Daniel Dae Kim speaks on Hawaii Five-0's "significant" pay disparity
Hawaii Five-0 star Daniel Dae Kim has discussed the pay disparity with his white co-stars which led him to quit the series.
Daniel left the CBS show at the end of season 7 along with Grace Park, after seeking pay equality with co-stars Alex O'Loughlin and Scott Caan. The final offer from the network was reported to be between 10% and 15% lower than what Alex and Scott were earning.
In an interview with Vulture, Daniel – who played Detective Chin Ho Kelly – was asked about the negotiations that happened at the time.
The star said that he had negotiated with CBS before, which resulted in him being able to direct as well as start his production company 3AD.
"It was the second negotiation where it became clear to me that I needed to get to a place that would make it acceptable for me to go on financially," he added.
"One thing that has never really properly been reported is the amount of pay cut I took to do Hawaii Five-0 from Lost. It was drastic, and it was never made up."
Related: Hawaii Five-0's Daniel Dae Kim announced for his first-ever lead TV series role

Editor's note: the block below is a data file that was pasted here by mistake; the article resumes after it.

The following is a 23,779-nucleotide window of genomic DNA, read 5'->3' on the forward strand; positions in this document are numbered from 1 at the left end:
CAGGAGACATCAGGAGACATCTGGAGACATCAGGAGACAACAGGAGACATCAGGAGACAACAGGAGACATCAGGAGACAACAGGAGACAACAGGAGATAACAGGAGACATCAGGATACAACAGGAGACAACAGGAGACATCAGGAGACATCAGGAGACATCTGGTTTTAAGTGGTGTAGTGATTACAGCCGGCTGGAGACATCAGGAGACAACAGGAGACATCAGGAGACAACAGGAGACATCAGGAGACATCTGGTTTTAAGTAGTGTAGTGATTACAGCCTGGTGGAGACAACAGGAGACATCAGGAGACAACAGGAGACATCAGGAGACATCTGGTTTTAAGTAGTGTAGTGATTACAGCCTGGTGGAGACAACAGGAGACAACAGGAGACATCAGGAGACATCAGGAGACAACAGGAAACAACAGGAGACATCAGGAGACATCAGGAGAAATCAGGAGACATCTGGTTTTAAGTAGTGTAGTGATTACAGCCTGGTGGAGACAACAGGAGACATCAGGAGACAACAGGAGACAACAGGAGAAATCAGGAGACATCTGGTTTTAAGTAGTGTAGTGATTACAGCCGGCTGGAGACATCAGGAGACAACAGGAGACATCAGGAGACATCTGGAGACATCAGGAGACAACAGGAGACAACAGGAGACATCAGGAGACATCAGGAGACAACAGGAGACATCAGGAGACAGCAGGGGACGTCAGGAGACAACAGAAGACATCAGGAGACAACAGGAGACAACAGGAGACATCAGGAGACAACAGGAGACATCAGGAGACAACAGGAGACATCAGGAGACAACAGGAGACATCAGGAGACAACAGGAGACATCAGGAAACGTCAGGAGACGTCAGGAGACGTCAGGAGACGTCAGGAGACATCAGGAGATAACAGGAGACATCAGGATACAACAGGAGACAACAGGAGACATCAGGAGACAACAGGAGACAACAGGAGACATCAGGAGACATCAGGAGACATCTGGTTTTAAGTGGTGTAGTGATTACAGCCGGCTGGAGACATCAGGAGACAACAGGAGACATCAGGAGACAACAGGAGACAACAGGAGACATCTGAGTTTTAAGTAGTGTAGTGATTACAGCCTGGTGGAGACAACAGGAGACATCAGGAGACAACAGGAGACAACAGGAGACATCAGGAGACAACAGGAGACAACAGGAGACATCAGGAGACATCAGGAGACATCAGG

Describing the pay disparity at the beginning of the series as "significant" – despite being told before he signed on that it would be an ensemble show (all four stars were also featured prominently in its early promotional material) – Daniel said that his aim during the negotiations was to "make us all equal".
"Make us all the ensemble that I thought we always were, and get me back to where I was with Lost," he continued. "And I didn't think that was an unreasonable position to take.
"And the thing is, it wasn't a source of conflict for me. It was very clear and simple. I was very transparent about it with my castmates, with my showrunner, with the studio from the start. It became much more dramatic because of the way that it didn't come together."
Asked whether he felt his and Grace's decision to quit had been "meaningful" to other Asian actors, Daniel responded: "I think that was definitely a part of the decision process.
"If people like Grace and I cannot make those kinds of decisions, how can we expect anyone else to? We had the luxury of being able to say no."
Elsewhere in the interview, Daniel talked about how the lead for The Good Doctor was originally meant to be Asian.
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